The New York Mets have won six in a row and nine of their last 10, a run that has enabled them to re-enter the wild-card race. Coming into Friday, they're a half game behind the Milwaukee Brewers for the second berth in the play-in game -- tied with both the St. Louis Cardinals and Philadelphia Phillies. The Mets are also 2 1/2 games back of the Washington Nationals -- who they'll just so happen to play three times this weekend, as our Dayn Perry noted elsewhere.
The Mets, to their credit, have spent the week looking for ways to upgrade their roster -- even after the passing of the trade deadline. Already this week the Mets have signed reliever Brad Brach, who was released by the Chicago Cubs. And they've now agreed to sign former San Francisco Giants second baseman Joe Panik, per the team:
Obviously Brach and Panik have warts -- they were released by competitive teams for a reason -- but the Mets have few other means to adding talent. Their lack of organizational depth is a well-known flaw, and the single trade deadline means there are few external routes to adding talent the rest of the way. One of them is signing released players for the league minimum.
Brach posted a 6.13 ERA (73 ERA+) in 39 2/3 innings with the Cubs. His main issue was command, as he permitted 28 walks, or more than six per nine innings. To Brach's credit, he did miss bats with his mid-90s fastball and splitter combination, and his strike and zone rates remain reasonably close to last year's figures -- when he walked four per nine. Realistically, the Mets aren't hoping for a return to old form so much as him being good enough to edge out the worst reliever on their roster. Given their bullpen ranks 27th in ERA, that seems doable.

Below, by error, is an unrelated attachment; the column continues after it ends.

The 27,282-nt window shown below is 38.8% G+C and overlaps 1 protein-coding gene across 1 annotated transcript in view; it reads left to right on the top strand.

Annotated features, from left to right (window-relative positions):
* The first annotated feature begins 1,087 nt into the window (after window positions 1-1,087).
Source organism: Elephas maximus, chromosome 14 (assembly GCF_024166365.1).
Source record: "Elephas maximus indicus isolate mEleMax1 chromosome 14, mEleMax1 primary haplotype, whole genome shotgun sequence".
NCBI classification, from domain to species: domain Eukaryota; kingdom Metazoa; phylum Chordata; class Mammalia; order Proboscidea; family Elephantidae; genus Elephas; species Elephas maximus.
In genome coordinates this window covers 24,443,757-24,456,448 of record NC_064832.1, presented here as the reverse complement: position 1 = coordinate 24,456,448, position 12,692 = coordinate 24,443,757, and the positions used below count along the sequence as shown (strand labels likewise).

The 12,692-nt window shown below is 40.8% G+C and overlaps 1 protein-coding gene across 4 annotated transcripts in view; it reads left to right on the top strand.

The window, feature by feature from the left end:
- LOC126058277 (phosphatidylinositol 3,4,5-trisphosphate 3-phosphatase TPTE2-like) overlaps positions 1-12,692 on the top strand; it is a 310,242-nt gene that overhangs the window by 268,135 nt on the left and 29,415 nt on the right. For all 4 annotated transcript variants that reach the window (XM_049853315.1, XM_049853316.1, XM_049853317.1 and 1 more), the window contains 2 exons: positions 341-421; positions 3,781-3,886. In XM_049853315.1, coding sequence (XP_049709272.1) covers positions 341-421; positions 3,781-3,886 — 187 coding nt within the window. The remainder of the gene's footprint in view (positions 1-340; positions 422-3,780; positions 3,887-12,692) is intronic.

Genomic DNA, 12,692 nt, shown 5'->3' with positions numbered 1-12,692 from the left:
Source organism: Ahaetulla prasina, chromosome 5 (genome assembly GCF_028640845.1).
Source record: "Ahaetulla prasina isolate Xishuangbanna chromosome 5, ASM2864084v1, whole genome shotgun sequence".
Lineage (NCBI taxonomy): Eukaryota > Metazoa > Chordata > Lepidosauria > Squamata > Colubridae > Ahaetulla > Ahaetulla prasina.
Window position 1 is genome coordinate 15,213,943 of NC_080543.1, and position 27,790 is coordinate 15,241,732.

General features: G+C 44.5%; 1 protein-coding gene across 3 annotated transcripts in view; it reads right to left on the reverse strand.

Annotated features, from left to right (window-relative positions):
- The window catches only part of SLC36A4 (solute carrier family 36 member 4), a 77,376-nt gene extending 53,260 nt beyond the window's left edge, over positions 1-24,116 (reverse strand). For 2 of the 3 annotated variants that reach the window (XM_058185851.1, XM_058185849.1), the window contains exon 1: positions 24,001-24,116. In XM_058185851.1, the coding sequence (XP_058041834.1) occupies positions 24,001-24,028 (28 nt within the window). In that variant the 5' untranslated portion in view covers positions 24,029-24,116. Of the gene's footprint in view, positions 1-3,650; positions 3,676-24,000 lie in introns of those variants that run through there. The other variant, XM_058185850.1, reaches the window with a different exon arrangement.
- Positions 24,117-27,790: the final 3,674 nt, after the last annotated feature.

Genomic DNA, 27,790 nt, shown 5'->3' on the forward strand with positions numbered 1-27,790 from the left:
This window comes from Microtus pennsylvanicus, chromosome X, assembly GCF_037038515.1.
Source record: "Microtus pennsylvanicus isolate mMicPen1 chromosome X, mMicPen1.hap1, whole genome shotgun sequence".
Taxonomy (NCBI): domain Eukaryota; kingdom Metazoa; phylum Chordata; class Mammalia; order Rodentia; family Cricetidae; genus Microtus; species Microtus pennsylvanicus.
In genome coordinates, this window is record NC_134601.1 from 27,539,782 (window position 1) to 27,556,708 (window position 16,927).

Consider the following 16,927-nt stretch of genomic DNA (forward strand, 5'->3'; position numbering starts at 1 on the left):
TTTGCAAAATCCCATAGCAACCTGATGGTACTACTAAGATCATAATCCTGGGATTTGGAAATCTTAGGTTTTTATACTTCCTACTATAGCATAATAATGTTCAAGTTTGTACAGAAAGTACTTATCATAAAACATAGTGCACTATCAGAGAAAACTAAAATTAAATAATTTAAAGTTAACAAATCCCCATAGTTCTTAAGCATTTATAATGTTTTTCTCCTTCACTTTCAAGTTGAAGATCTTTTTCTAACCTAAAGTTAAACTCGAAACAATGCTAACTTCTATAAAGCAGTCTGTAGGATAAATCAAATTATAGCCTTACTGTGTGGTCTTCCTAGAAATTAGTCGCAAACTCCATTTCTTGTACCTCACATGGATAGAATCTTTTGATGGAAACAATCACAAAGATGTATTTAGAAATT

Panik could help cover at second base during Robinson Cano's absence. The Mets have used Luis Guillorme and the now-designated Adeiny Hechavarria there their last three games. The sum of their OPS+ (in nearly 200 plate appearances, mind you) is 66. Panik was waived by the Giants after they acquired Scooter Gennett at the deadline. Yet even at his worst, he still managed a 70 OPS+.
Panik's game is straightforward and centers on his bat-to-ball skills. He rarely strikes out, and has fanned just 9.4 percent of the time over his career. The catch is that Panik's brand of contact is seldom of the hard variety. He's not likely to offer much in the power department, and below-average exit velocities have led to a .245 average over the past season-plus. Again, though, the goal is: better than what the Mets have, if not necessarily good on its own.
As easy as it is to mock the Mets for snatching up other contenders' rejects, what they're doing makes a lot of sense -- even if it proves to not be enough for them to reach the postseason.